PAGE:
Monday, May 29, 2017


The roots of the word "piracy" come from the ancient Greek πειράομαι, or peiráomai, meaning "attempt;" i.e., an attempt to rob for personal gain. This morphed into πειρατής, or peiratēs, meaning "brigand," and from that to the Latin pirata, where we get the modern English word pirate.However, they were frequently referred to by ancient Greeks as "leistes", the same word used for land-based thieves.

A number of geographic and economic characteristics of the classical world produced an environment that encouraged piracy. First of all, "The coasts of the Mediterranean are particularly favorable to the development of piracy." The barren, rocky shoreline was not suitable for large scale agriculture and could not support a large population. Therefore, most villages were small and of humble means. Being coastal villages, the primary method of support came from fishing, so most of the able-bodied men had boats, seafaring skills, and navigational knowledge. When fishing wasn’t enough, many men turned to highway robbery and raids of nearby territories to support themselves. However, land trade routes were few and far between, given mountainous obstacles and few rivers. Therefore, most nations deemed "the principal lines of communication should be by sea, and the bulk of commerce should be carried by the same routes."

In the early days of maritime navigation, most trade vessels hugged the coasts. "Traffic was restricted to fixed lanes in a way impossible on the open ocean." The naukleroi, or ship-owning merchantmen, moved slowly along established trade routes with their heavy burdens weighing them down. Imagine a fisherman-raider seeing treasure-laden trade ships passing the shores he knows like no one else, day after day. With the motivation and the means to do so, it wasn’t hard for coastal natives to apply themselves to sea-robbery. They brought a thief's mindset to the sea and simply changing their method of thievery. "The pirate was the robber of the sea highways: and the highways of the Mediterranean were well-defined and well-traveled."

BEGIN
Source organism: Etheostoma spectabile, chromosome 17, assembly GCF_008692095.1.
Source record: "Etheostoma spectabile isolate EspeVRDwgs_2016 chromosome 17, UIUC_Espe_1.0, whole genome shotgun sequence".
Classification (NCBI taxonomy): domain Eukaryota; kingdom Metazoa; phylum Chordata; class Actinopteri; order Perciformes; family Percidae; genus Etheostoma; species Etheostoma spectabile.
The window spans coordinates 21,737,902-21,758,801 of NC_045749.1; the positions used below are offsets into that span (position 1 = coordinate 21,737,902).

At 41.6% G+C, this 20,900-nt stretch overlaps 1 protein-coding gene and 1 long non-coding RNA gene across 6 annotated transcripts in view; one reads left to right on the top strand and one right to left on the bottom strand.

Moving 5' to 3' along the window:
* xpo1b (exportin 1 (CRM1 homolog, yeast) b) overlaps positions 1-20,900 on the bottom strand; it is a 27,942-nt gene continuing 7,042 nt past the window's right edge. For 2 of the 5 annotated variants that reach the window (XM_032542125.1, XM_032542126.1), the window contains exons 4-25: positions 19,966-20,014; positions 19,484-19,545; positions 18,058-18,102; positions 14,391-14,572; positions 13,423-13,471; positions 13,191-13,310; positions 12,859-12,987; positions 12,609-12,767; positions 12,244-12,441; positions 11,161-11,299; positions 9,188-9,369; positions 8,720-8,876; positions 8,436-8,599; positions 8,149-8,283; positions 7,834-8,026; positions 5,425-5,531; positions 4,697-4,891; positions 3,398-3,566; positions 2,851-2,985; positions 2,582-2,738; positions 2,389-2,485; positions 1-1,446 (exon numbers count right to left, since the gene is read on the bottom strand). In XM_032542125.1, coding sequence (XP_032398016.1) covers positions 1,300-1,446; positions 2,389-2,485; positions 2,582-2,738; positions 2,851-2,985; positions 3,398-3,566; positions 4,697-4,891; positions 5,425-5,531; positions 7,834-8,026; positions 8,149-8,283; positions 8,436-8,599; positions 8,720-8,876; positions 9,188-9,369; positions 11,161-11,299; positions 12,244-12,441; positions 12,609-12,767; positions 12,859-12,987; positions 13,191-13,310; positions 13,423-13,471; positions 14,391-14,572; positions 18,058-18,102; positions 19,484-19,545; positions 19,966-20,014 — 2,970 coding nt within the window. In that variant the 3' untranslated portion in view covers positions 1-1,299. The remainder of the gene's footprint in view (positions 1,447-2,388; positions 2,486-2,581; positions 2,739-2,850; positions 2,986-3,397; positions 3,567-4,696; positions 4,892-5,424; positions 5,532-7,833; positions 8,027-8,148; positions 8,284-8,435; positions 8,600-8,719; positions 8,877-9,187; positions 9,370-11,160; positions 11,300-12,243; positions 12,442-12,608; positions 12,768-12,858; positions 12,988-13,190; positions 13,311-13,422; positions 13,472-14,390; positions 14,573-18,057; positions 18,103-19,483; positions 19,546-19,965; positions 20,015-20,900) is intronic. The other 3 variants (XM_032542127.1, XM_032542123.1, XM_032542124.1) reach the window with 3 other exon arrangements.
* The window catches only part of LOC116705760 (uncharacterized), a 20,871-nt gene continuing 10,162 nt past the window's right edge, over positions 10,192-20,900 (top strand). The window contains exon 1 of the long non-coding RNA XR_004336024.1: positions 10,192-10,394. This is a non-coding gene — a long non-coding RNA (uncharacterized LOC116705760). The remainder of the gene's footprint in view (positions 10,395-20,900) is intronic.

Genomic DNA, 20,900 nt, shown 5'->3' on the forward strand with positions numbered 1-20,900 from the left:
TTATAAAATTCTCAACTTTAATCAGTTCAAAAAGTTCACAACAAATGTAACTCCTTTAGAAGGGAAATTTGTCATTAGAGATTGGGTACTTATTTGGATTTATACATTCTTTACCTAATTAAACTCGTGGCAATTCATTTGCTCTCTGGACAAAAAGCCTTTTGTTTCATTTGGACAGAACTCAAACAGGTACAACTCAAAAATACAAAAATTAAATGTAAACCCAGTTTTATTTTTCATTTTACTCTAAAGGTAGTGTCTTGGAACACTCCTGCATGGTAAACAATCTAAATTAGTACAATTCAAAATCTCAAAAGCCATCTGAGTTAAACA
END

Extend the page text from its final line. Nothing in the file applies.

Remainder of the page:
The rocky coast that had been unsuitable for agriculture was perfectly suited to piracy, outfitted with hidden inlets that allowed quick access points to trade routes. "Pirate enclaves grew up along rocky shores that provided shelter and kept them hidden from view until it was too late for their victims to escape."

These early maritime raiders were at the same time the first true pirates, attacking anyone of any nationality, owing loyalty to no one, but also quite unique. Because of their roots in land raiding, they were known not only to attack ships and coastal towns but also to venture further inland. This caused even the earliest large cities to relocate anywhere from 2 to 10 miles away from shore. Pirates tended not to go any farther inland due to difficulties escaping. Speed was one of the most important elements of piracy. This relocation gave a relatively effective cushion of safety to major cities such as Athens, Tiryns, Mycenae and others. It protected them from the sea's dangers, although it also cut them off from its benefits. The sea was still the primary, and practically only, area of major commerce. This caused twin cities to be built, one inland city paired with a coastal port, such as Rome and Ostia, Athens and Piraeus, etc. To protect their connection they built "‘long walls’ like those that enclosed the thoroughfare between Athens and Piraeus." The maritime historian Henry Ormerod said, "If we remember that piracy was, for centuries, a normal feature of Mediterranean life, it will be realized how great has been the influence which it exercised on the life of the ancient world."